Article Text

Download PDFPDF


Statistics from

Request Permissions

If you wish to reuse any or all of this article please use the link below which will take you to the Copyright Clearance Center’s RightsLink service. You will be able to get a quick price and instant permission to reuse the content in many different ways.


Transthoracic needle aspiration of the mass showed abundant small mature lymphocytes and some atypical cells with cytological abnormalities. An immunoperoxidase panel revealed a positive reaction with pankeratin, vimentin and LCA stains. Stains for MOC-31, Ber-EP4, TTF-1 and calretinin were negative. The pathologist at the local hospital suggested a possible large cell carcinoma of a lymphoepithelioma type but requested further investigation.

A CT-guided core biopsy stained for cytokeratin 5/6 and p63, supporting the diagnosis of a pleural-based thymoma. There was a separate infiltrate consistent with lymphocytic interstitial pneumonitis (LIP). This was confirmed by a video-assisted thoracoscopic surgical lung biopsy (fig 1). The diagnosis of a pleural-based thymoma was made in the absence of a mediastinal mass on initial imaging.

Figure 1

 (A) Photomicrograph of thymoma demonstrating the typical features of a lymphoid and epithelial proliferation (*) traversed by hyalinised fibrous septae (arrow). H&E; 40× original magnification. (B) Medium power photomicrograph of the thymoma in which pankeratin immunohistochemistry (dark stain, arrows) highlights the network of neoplastic thymic epithelial cells interspersed within a benign lymphoid stroma (*). 100× original magnification. (C) Low power scanning photomicrograph of the lung wedge biopsy demonstrating diffuse interstitial infiltration of lymphocytes and plasma cells. H&E; 12.5× original magnification. (D) Medium power photomicrograph of lung wedge demonstrating expansion of the alveolar septae by mononuclear inflammatory cells. 110× original magnification.

The thymoma was treated with six cycles of cisplatin and etoposide, with prednisone for the LIP. Follow-up imaging 8 months later showed significant improvement in both the pleural thymoma and LIP.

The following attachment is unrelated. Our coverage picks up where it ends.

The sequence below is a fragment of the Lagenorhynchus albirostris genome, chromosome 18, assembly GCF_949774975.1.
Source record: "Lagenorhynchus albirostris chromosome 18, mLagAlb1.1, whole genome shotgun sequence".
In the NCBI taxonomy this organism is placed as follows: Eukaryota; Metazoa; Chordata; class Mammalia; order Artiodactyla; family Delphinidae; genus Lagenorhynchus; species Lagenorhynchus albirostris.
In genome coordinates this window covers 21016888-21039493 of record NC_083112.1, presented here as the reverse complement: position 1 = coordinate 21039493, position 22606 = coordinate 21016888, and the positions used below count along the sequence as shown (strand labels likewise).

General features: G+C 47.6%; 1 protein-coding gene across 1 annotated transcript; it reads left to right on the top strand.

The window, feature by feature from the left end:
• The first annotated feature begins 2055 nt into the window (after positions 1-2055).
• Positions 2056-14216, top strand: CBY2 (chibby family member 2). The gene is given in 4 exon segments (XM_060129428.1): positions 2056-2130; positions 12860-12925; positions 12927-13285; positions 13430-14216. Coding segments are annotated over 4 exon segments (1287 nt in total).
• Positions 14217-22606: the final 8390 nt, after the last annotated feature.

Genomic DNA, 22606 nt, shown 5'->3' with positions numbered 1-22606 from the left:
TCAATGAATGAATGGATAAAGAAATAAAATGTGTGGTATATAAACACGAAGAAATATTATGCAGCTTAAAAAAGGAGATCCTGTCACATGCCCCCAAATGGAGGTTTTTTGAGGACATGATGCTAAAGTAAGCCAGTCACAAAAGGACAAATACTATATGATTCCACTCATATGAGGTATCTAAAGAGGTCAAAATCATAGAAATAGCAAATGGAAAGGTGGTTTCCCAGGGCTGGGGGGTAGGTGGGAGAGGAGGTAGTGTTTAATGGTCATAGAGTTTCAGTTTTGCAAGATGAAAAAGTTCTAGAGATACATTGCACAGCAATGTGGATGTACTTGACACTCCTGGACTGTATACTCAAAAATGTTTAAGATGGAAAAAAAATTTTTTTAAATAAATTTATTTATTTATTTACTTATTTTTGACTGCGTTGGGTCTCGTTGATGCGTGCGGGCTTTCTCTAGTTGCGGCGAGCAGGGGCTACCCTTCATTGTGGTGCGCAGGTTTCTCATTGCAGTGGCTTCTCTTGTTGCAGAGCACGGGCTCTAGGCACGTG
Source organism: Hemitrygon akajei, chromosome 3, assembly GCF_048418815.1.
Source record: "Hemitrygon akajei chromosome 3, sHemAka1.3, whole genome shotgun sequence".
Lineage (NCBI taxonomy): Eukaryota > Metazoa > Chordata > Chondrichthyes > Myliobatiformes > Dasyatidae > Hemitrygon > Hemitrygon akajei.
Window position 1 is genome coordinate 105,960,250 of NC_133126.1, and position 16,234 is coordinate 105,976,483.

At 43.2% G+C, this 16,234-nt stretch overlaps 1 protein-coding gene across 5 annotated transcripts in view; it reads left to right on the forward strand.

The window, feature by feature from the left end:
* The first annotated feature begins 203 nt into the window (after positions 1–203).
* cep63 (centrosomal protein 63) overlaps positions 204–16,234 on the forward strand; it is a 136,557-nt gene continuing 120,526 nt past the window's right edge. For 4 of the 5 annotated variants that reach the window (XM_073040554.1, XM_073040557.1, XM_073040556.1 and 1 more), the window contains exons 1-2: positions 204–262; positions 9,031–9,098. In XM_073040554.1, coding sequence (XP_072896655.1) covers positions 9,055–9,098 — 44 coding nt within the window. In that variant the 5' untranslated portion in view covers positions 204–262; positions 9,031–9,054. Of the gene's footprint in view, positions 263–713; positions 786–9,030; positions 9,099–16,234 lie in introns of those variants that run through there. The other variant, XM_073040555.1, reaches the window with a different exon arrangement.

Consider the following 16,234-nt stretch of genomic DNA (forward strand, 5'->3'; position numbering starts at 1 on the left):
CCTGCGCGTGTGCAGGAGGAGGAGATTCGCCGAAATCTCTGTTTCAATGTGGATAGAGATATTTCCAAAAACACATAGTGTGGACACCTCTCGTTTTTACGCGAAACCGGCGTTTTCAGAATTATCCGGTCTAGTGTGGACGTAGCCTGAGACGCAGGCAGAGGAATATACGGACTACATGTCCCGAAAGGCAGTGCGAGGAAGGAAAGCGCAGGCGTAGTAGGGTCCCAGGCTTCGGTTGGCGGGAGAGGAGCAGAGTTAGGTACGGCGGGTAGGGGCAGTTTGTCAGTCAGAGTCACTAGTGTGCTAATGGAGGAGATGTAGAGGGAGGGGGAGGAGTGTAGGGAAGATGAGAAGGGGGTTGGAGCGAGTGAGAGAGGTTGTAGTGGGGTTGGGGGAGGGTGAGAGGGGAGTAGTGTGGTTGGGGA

Pleural thymoma

Thymomas are epithelial-type neoplasms that typically occur in the anterosuperior mediastinum. Up to 4% of thymomas originate from ectopic thymic tissue.1,2 Diagnosis of a pleural-based thymoma is difficult, with the differential diagnosis including lymphoma, mesothelioma, sarcoma and other meta-stases or spread from a primary pulmonary malignancy.

The course of pleural thymoma is usually indolent with non-specific symptoms. Imaging can demonstrate a unifocal mass, multifocal masses, diffuse pleural thickening or pleural effusions. Primary pleural thymoma does not have the mediastinal involvement usually seen in lymphoma. Histological examination is required for the diagnosis and has recently been reviewed.2 Briefly, thymomas consist of thymic epithelial cells incompletely surrounded by fibrous septae with infiltrating polyclonal lymphocytes. Immunohistochemistry can distinguish thymomas from other malignancies. Cytokeratin stains cells derived from an epithelial lineage, including thymoma and mesothelioma. Thymomas typically stain positive for cytokeratin 5/6, p63, CD99, CD1a and TdT.2

Our patient had a bilateral pulmonary infiltrate consistent with LIP. While thymomas often have a polyclonal lymphocytic infiltrate, they do not typically cause a diffuse pulmonary infiltrate as seen in this case. To our knowledge this is the first case of a thymoma-associated LIP.

From the question on page 666


View Abstract

Linked Articles